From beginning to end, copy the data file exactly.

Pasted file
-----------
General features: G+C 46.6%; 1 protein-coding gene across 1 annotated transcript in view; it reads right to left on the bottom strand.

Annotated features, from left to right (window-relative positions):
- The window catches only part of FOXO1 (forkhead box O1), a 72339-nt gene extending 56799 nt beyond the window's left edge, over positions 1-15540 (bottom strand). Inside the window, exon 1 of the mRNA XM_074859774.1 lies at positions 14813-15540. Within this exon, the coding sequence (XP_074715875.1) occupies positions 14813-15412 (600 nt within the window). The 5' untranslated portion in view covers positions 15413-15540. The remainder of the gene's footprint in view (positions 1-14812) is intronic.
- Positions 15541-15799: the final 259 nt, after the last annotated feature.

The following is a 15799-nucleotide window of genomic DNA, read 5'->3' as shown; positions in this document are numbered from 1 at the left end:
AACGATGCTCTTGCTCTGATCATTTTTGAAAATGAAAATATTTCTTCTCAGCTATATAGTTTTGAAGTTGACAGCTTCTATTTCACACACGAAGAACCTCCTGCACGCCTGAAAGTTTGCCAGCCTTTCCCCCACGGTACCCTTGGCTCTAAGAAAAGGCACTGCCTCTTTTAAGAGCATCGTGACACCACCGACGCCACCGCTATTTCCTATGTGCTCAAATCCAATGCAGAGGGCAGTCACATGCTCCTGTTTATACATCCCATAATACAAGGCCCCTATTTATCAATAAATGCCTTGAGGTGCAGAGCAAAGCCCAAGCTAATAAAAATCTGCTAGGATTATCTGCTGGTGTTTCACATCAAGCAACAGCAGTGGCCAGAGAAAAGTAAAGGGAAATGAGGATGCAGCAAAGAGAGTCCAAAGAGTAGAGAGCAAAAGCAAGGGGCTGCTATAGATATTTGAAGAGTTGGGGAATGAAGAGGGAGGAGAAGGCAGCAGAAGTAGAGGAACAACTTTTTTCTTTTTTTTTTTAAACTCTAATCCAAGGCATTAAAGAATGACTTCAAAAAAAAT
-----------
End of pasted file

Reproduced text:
General features: G+C 46.6%; 1 protein-coding gene across 1 annotated transcript in view; it reads right to left on the bottom strand.

Annotated features, from left to right (window-relative positions):
- The window catches only part of FOXO1 (forkhead box O1), a 72339-nt gene extending 56799 nt beyond the window's left edge, over positions 1-15540 (bottom strand). Inside the window, exon 1 of the mRNA XM_074859774.1 lies at positions 14813-15540. Within this exon, the coding sequence (XP_074715875.1) occupies positions 14813-15412 (600 nt within the window). The 5' untranslated portion in view covers positions 15413-15540. The remainder of the gene's footprint in view (positions 1-14812) is intronic.
- Positions 15541-15799: the final 259 nt, after the last annotated feature.

The following is a 15799-nucleotide window of genomic DNA, read 5'->3' as shown; positions in this document are numbered from 1 at the left end:
AACGATGCTCTTGCTCTGATCATTTTTGAAAATGAAAATATTTCTTCTCAGCTATATAGTTTTGAAGTTGACAGCTTCTATTTCACACACGAAGAACCTCCTGCACGCCTGAAAGTTTGCCAGCCTTTCCCCCACGGTACCCTTGGCTCTAAGAAAAGGCACTGCCTCTTTTAAGAGCATCGTGACACCACCGACGCCACCGCTATTTCCTATGTGCTCAAATCCAATGCAGAGGGCAGTCACATGCTCCTGTTTATACATCCCATAATACAAGGCCCCTATTTATCAATAAATGCCTTGAGGTGCAGAGCAAAGCCCAAGCTAATAAAAATCTGCTAGGATTATCTGCTGGTGTTTCACATCAAGCAACAGCAGTGGCCAGAGAAAAGTAAAGGGAAATGAGGATGCAGCAAAGAGAGTCCAAAGAGTAGAGAGCAAAAGCAAGGGGCTGCTATAGATATTTGAAGAGTTGGGGAATGAAGAGGGAGGAGAAGGCAGCAGAAGTAGAGGAACAACTTTTTTCTTTTTTTTTTTAAACTCTAATCCAAGGCATTAAAGAATGACTTCAAAAAAAAT